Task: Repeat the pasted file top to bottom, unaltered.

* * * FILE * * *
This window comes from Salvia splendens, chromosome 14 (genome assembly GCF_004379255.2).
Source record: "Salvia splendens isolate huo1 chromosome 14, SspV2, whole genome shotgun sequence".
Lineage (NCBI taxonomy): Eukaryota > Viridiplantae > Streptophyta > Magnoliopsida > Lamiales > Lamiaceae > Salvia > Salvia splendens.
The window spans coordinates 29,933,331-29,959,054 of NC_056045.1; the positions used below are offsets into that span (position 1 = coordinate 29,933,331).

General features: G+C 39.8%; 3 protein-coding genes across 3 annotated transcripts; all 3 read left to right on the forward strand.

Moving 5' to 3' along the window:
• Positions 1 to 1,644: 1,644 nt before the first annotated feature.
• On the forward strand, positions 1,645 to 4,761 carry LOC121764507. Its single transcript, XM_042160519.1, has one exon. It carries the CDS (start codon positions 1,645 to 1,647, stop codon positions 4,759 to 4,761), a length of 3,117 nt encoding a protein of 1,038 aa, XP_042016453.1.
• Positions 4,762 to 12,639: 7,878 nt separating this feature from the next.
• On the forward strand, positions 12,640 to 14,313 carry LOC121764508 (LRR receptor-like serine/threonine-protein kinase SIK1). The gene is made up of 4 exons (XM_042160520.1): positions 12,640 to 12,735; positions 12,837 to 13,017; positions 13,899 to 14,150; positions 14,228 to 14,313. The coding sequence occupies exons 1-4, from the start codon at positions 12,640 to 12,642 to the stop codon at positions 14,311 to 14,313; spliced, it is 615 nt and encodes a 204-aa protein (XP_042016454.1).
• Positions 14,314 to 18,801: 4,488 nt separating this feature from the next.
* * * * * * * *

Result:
This window comes from Salvia splendens, chromosome 14 (genome assembly GCF_004379255.2).
Source record: "Salvia splendens isolate huo1 chromosome 14, SspV2, whole genome shotgun sequence".
Lineage (NCBI taxonomy): Eukaryota > Viridiplantae > Streptophyta > Magnoliopsida > Lamiales > Lamiaceae > Salvia > Salvia splendens.
The window spans coordinates 29,933,331-29,959,054 of NC_056045.1; the positions used below are offsets into that span (position 1 = coordinate 29,933,331).

General features: G+C 39.8%; 3 protein-coding genes across 3 annotated transcripts; all 3 read left to right on the forward strand.

Moving 5' to 3' along the window:
• Positions 1 to 1,644: 1,644 nt before the first annotated feature.
• On the forward strand, positions 1,645 to 4,761 carry LOC121764507. Its single transcript, XM_042160519.1, has one exon. It carries the CDS (start codon positions 1,645 to 1,647, stop codon positions 4,759 to 4,761), a length of 3,117 nt encoding a protein of 1,038 aa, XP_042016453.1.
• Positions 4,762 to 12,639: 7,878 nt separating this feature from the next.
• On the forward strand, positions 12,640 to 14,313 carry LOC121764508 (LRR receptor-like serine/threonine-protein kinase SIK1). The gene is made up of 4 exons (XM_042160520.1): positions 12,640 to 12,735; positions 12,837 to 13,017; positions 13,899 to 14,150; positions 14,228 to 14,313. The coding sequence occupies exons 1-4, from the start codon at positions 12,640 to 12,642 to the stop codon at positions 14,311 to 14,313; spliced, it is 615 nt and encodes a 204-aa protein (XP_042016454.1).
• Positions 14,314 to 18,801: 4,488 nt separating this feature from the next.